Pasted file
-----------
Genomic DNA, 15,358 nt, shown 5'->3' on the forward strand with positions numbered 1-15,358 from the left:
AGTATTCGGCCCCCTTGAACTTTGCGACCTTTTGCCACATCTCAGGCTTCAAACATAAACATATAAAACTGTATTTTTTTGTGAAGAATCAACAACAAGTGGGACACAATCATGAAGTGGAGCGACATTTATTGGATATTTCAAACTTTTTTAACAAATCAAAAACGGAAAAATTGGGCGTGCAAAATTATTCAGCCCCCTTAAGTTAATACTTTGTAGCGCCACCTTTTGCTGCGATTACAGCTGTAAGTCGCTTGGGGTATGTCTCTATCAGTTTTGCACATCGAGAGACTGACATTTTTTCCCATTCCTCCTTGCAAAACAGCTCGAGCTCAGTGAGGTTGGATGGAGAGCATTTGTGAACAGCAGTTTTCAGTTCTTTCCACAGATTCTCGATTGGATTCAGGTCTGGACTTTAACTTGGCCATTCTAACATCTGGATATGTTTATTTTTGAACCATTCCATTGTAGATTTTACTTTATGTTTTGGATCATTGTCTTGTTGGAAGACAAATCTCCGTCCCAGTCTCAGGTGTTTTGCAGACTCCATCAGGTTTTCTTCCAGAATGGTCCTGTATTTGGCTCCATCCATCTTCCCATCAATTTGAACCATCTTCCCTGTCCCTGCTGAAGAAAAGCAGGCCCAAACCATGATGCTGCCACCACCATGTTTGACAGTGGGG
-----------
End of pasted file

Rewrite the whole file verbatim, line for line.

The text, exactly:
Genomic DNA, 15,358 nt, shown 5'->3' on the forward strand with positions numbered 1-15,358 from the left:
AGTATTCGGCCCCCTTGAACTTTGCGACCTTTTGCCACATCTCAGGCTTCAAACATAAACATATAAAACTGTATTTTTTTGTGAAGAATCAACAACAAGTGGGACACAATCATGAAGTGGAGCGACATTTATTGGATATTTCAAACTTTTTTAACAAATCAAAAACGGAAAAATTGGGCGTGCAAAATTATTCAGCCCCCTTAAGTTAATACTTTGTAGCGCCACCTTTTGCTGCGATTACAGCTGTAAGTCGCTTGGGGTATGTCTCTATCAGTTTTGCACATCGAGAGACTGACATTTTTTCCCATTCCTCCTTGCAAAACAGCTCGAGCTCAGTGAGGTTGGATGGAGAGCATTTGTGAACAGCAGTTTTCAGTTCTTTCCACAGATTCTCGATTGGATTCAGGTCTGGACTTTAACTTGGCCATTCTAACATCTGGATATGTTTATTTTTGAACCATTCCATTGTAGATTTTACTTTATGTTTTGGATCATTGTCTTGTTGGAAGACAAATCTCCGTCCCAGTCTCAGGTGTTTTGCAGACTCCATCAGGTTTTCTTCCAGAATGGTCCTGTATTTGGCTCCATCCATCTTCCCATCAATTTGAACCATCTTCCCTGTCCCTGCTGAAGAAAAGCAGGCCCAAACCATGATGCTGCCACCACCATGTTTGACAGTGGGG